3 May 2021

He Puapua report Collins called 'divisive' meant to create unity, author says

5:17 pm on 3 May 2021

The author of a report described by National leader Judith Collins as "divisive" says she wishes it was not used as a "political tool".

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Photo: Dom Thomas

A working group was tasked by the government in 2019 to report on how New Zealand could realise its commitment under the UN declaration on the rights of indigenous peoples.

The group later sent Nanaia Mahuta, who was Māori Development Minister at the time, a 130-page report named He Puapua outlining their recommendations.

The government never released the full report publicly but an unredacted version was leaked to the National Party which published it at the weekend.

The report suggested a separate Māori Parliament or upper house, separate court and justice systems and Māori ownership of foreshore and seabed, as well as recommendations on cultural rights and equity.

In a speech at National's Northern regional conference at the weekend, party leader Judith Collins called the document "divisive" and accused Labour of trying to sneak through a plan to separate systems for Māori at all levels.

A government spokesperson said the report had not been signed off by Cabinet and did not represent government policy.

Auckland Law School academic Claire Charters, who is director of the Aotearoa Centre for Indigenous Peoples in the law, was part of the working group and wrote He Puapua.

She said it was unfortunate the National Party had described the report as divisive when it was intended to create unity.

"It's about Māori being able to realise the compact that is so constitutionally important to Aotearoa, Te Tiriti o Waitangi.

Claire Charters

Claire Charters Photo: University of Auckland

"In a post-colonisation world we can do that without fear and that's about all living within a Aotearoa state but in a way that recognises that Māori were here and that the Treaty is a compact between Māori, as sovereign entities, and the British Crown and realising that shared authority under a singular state, so coming together in that way," she said.

Charters said she wished the report wasn't used as a "political tool" but instead used as an "instrument to have a genuine discussion about what realising our international obligations and what Te Tiriti o Waitangi requires".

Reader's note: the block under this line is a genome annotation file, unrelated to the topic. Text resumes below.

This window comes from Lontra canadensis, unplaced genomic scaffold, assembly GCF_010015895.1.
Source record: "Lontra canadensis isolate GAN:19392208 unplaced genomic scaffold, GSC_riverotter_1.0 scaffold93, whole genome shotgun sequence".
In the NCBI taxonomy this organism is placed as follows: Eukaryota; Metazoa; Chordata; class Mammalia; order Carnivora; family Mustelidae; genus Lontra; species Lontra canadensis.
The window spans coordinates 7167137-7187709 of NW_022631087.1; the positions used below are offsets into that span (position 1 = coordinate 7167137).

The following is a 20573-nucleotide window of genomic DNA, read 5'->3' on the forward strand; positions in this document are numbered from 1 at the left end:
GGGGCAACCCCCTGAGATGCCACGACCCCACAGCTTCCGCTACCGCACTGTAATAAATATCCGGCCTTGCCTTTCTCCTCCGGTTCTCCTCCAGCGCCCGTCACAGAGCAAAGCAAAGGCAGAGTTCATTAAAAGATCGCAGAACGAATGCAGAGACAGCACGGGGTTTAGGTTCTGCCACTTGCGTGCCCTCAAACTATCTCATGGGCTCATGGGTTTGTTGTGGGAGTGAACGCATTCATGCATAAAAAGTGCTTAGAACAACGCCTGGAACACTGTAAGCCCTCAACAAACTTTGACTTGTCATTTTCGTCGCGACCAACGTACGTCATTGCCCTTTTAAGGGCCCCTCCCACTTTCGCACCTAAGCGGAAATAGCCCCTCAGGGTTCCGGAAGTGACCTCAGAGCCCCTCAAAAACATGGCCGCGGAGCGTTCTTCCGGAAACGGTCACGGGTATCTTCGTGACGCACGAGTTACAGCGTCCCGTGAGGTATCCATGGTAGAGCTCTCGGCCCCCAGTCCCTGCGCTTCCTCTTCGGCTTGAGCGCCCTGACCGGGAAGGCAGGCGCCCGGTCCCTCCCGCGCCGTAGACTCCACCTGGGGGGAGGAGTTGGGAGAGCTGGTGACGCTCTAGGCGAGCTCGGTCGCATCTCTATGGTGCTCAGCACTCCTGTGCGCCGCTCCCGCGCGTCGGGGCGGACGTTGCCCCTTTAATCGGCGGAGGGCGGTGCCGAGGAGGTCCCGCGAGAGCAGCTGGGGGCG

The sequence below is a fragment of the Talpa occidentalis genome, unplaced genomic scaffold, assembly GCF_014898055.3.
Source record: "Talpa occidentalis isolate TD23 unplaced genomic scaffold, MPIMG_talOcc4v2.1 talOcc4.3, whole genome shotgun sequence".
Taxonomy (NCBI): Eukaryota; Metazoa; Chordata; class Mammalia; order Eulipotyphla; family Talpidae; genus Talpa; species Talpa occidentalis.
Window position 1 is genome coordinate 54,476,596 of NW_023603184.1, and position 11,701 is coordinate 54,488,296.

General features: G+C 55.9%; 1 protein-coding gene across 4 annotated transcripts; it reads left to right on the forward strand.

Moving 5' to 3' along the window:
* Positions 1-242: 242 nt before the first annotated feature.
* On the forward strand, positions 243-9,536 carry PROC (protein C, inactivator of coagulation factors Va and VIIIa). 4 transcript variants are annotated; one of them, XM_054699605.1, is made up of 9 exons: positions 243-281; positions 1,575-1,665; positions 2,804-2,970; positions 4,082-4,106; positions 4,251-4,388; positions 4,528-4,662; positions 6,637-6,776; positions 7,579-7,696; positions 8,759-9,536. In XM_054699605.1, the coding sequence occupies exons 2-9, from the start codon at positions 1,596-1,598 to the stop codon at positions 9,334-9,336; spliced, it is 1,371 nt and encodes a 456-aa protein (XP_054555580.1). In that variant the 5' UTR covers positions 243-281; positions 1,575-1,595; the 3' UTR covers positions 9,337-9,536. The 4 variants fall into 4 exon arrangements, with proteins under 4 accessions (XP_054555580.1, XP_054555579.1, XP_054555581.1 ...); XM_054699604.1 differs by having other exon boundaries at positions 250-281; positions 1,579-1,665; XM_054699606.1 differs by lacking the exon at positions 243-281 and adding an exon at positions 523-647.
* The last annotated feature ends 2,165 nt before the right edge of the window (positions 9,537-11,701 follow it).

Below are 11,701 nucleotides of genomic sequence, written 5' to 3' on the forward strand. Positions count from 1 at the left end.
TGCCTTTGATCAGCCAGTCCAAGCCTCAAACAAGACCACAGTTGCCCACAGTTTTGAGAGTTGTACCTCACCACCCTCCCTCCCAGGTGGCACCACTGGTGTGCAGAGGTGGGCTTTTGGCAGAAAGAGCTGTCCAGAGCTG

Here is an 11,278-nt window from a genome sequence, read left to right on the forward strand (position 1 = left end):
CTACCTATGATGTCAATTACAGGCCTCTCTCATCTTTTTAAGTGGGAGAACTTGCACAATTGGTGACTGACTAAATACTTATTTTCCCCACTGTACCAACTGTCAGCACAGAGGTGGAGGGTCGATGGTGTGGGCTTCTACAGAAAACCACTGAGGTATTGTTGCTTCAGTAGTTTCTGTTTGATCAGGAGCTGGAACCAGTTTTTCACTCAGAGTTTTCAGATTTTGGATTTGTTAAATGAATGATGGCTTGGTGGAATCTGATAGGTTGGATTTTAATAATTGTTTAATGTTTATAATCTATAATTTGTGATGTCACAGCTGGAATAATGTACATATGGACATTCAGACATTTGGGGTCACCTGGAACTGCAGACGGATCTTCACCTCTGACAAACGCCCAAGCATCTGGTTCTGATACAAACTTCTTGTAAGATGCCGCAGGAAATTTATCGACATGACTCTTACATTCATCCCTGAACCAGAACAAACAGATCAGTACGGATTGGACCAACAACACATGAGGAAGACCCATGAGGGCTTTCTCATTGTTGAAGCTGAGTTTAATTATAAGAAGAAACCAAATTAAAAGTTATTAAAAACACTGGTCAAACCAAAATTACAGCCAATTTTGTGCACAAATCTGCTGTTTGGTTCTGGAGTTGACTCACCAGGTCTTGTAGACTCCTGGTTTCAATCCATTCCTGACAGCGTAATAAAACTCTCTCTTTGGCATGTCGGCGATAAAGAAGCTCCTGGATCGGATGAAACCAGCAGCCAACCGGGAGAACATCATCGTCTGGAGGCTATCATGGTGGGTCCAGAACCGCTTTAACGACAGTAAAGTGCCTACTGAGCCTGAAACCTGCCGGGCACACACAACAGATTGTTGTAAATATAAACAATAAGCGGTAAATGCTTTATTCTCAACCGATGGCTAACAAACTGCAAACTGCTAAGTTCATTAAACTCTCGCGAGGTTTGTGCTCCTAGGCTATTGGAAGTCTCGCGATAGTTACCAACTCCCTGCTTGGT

National's framing of the report started the debate on the wrong footing, she said.

"If it's just trying to appeal to fear of what this might look like, that's really disappointing. We live in a better Aotearoa than that," Charters added.

Members of the working group were disappointed the government never released the report publicly, Charters said.

"We also understood, and were in dialogue with Minister [Nanaia] Mahuta at that time about the need for Cabinet to have a good look at it, there's some big questions in there.

"Then obviously Covid-19 intervened and I think the government focused on that and talked to us throughout about how ... once it had dealt with the first initial sort of response to that, the government would be acting and indeed we've been in conversation since the end of last year and throughout this year about how to move it forward," Charters said.

Officials had recently been working with the working group quite closely, Charters said.

The plan to realise the declaration needs to be subject to significant consultation, Charters said, and she hoped the He Puapua report would be the start of that conversation.

People should not be fearful of Māori authority over Māori things, she said.

"We've got a lot to learn and a lot to potentially gain in that while Māori are regulated by a system that is not our own, which creates its own inequality. Until we do that real structural change I think we might still be living in a colonial system."

Speaking to media after a Cabinet meeting this afternoon, Prime Minister Jacinda Ardern said Collins' criticisms were purely political.

"I consider it hugely disappointing that we have debates of this nature whenever it seems the National Party are in opposition and at a particular point in the polls," Ardern said.

"I see it as nothing more than pure politics."

The Māori Health Authority would work with the health system, Ardern said, and it was a fact that "Māori die younger in this country" and the new authority would help outcomes for Māori and non-Māori.

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